Are cuts to the NHS Budget causing a rise in medical mistakes?

NHS Digital figures show that in the ten years from 2005 to 2015, the number of hospital attendances by patients caused by an ‘unintentional cut, puncture, perforation or haemorrhage during surgical and medical care’ rose from 2,193 to 6,082.

Health campaigners have argued that this rise in ‘mistakes’ has been caused by inadequate staffing and growing pressures within the NHS.

Speaking to The Daily Mail, Peter Walsh, Chief Executive of the charity Action Against Medical Accidents, said that more complex procedures and better reporting of incidents could also partly explain the rise.

Walsh said:

I suspect inadequate staffing and increased pressure at work are also factors….One of the most common mistakes we hear of during laparoscopic surgery is perforation of the bowel. This is very, very serious and can be fatal if not repaired very quickly.”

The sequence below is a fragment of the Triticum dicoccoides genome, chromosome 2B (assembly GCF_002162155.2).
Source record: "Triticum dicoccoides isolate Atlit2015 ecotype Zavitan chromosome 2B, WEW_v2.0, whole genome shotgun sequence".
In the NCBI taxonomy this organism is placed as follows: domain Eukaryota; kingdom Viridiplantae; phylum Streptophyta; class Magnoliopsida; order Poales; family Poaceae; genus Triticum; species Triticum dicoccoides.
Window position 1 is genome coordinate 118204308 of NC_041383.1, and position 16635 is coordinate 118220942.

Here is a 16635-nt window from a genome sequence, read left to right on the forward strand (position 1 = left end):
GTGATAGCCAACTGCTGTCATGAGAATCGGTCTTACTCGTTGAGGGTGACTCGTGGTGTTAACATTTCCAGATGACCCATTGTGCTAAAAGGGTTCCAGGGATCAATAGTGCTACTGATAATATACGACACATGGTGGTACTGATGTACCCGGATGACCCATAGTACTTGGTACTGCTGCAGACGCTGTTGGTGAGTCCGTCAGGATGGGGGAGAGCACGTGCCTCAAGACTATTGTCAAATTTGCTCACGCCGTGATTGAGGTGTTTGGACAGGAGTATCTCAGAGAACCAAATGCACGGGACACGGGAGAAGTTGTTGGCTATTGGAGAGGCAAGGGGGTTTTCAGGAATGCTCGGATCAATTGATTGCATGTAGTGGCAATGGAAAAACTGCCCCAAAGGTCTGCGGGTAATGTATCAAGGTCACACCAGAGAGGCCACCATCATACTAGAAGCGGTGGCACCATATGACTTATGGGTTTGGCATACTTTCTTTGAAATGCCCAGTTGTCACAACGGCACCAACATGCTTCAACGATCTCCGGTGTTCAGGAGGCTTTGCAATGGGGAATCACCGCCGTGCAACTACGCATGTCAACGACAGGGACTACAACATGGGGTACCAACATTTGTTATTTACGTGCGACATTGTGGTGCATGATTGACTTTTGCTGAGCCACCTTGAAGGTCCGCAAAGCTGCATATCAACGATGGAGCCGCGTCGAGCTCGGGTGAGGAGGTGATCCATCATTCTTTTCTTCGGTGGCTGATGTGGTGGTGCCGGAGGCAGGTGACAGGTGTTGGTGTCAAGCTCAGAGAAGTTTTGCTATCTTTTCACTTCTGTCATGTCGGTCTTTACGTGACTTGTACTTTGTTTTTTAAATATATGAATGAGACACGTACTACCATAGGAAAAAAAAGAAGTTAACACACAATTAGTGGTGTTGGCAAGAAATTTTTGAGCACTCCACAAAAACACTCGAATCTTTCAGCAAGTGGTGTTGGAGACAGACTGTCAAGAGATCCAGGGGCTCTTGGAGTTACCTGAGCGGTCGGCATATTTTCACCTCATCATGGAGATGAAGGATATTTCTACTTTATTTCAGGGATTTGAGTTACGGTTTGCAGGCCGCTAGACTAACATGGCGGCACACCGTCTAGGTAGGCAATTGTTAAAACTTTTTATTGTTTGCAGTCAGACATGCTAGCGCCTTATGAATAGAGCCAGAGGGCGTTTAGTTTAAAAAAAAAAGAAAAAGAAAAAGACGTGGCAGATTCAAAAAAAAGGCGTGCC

A Department of Health spokesman said:

NHS mistakes can lead to human suffering and tragedy. That’s why this government has focused relentlessly on driving up standards through a safer, seven-day NHS, with extra support for staff to speak out honestly when things go wrong, and a tough new watchdog to probe patient incidents – the Healthcare Safety Investigation Branch.”

Clarke Willmott’s specialist medical negligence team have extensive experience in dealing with the human cost when medical ‘mistakes’ occur. If you are concerned that you or someone you know may have suffered an injury as a result of a medical ‘mistake’ please do not hesitate to contact a member of our Clinical Negligence Team on 0800 316 8892 for further advice.